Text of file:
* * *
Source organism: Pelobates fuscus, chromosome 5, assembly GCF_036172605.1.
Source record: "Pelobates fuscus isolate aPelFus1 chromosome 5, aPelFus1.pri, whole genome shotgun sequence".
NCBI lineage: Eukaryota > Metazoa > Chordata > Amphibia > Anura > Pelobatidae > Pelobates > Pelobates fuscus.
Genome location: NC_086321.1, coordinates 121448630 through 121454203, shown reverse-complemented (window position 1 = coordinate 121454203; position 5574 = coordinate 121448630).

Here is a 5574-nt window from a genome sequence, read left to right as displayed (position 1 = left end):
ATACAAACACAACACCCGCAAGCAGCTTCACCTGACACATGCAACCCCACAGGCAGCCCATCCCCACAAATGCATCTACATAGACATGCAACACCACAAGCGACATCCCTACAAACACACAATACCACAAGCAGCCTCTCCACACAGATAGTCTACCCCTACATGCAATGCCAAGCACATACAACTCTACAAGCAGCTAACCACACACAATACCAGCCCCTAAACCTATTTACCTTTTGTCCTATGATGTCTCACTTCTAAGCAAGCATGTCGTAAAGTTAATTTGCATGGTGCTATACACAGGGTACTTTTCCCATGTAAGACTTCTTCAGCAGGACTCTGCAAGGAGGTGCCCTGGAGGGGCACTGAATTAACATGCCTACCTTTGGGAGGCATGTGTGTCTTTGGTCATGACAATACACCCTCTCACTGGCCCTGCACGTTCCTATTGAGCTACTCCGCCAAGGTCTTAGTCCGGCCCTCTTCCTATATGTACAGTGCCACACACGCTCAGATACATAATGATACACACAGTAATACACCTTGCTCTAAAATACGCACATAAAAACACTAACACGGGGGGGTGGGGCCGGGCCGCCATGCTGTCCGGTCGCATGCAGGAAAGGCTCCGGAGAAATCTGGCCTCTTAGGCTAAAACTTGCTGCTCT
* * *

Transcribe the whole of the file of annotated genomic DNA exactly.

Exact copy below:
Source organism: Pelobates fuscus, chromosome 5, assembly GCF_036172605.1.
Source record: "Pelobates fuscus isolate aPelFus1 chromosome 5, aPelFus1.pri, whole genome shotgun sequence".
NCBI lineage: Eukaryota > Metazoa > Chordata > Amphibia > Anura > Pelobatidae > Pelobates > Pelobates fuscus.
Genome location: NC_086321.1, coordinates 121448630 through 121454203, shown reverse-complemented (window position 1 = coordinate 121454203; position 5574 = coordinate 121448630).

Here is a 5574-nt window from a genome sequence, read left to right as displayed (position 1 = left end):
ATACAAACACAACACCCGCAAGCAGCTTCACCTGACACATGCAACCCCACAGGCAGCCCATCCCCACAAATGCATCTACATAGACATGCAACACCACAAGCGACATCCCTACAAACACACAATACCACAAGCAGCCTCTCCACACAGATAGTCTACCCCTACATGCAATGCCAAGCACATACAACTCTACAAGCAGCTAACCACACACAATACCAGCCCCTAAACCTATTTACCTTTTGTCCTATGATGTCTCACTTCTAAGCAAGCATGTCGTAAAGTTAATTTGCATGGTGCTATACACAGGGTACTTTTCCCATGTAAGACTTCTTCAGCAGGACTCTGCAAGGAGGTGCCCTGGAGGGGCACTGAATTAACATGCCTACCTTTGGGAGGCATGTGTGTCTTTGGTCATGACAATACACCCTCTCACTGGCCCTGCACGTTCCTATTGAGCTACTCCGCCAAGGTCTTAGTCCGGCCCTCTTCCTATATGTACAGTGCCACACACGCTCAGATACATAATGATACACACAGTAATACACCTTGCTCTAAAATACGCACATAAAAACACTAACACGGGGGGGTGGGGCCGGGCCGCCATGCTGTCCGGTCGCATGCAGGAAAGGCTCCGGAGAAATCTGGCCTCTTAGGCTAAAACTTGCTGCTCT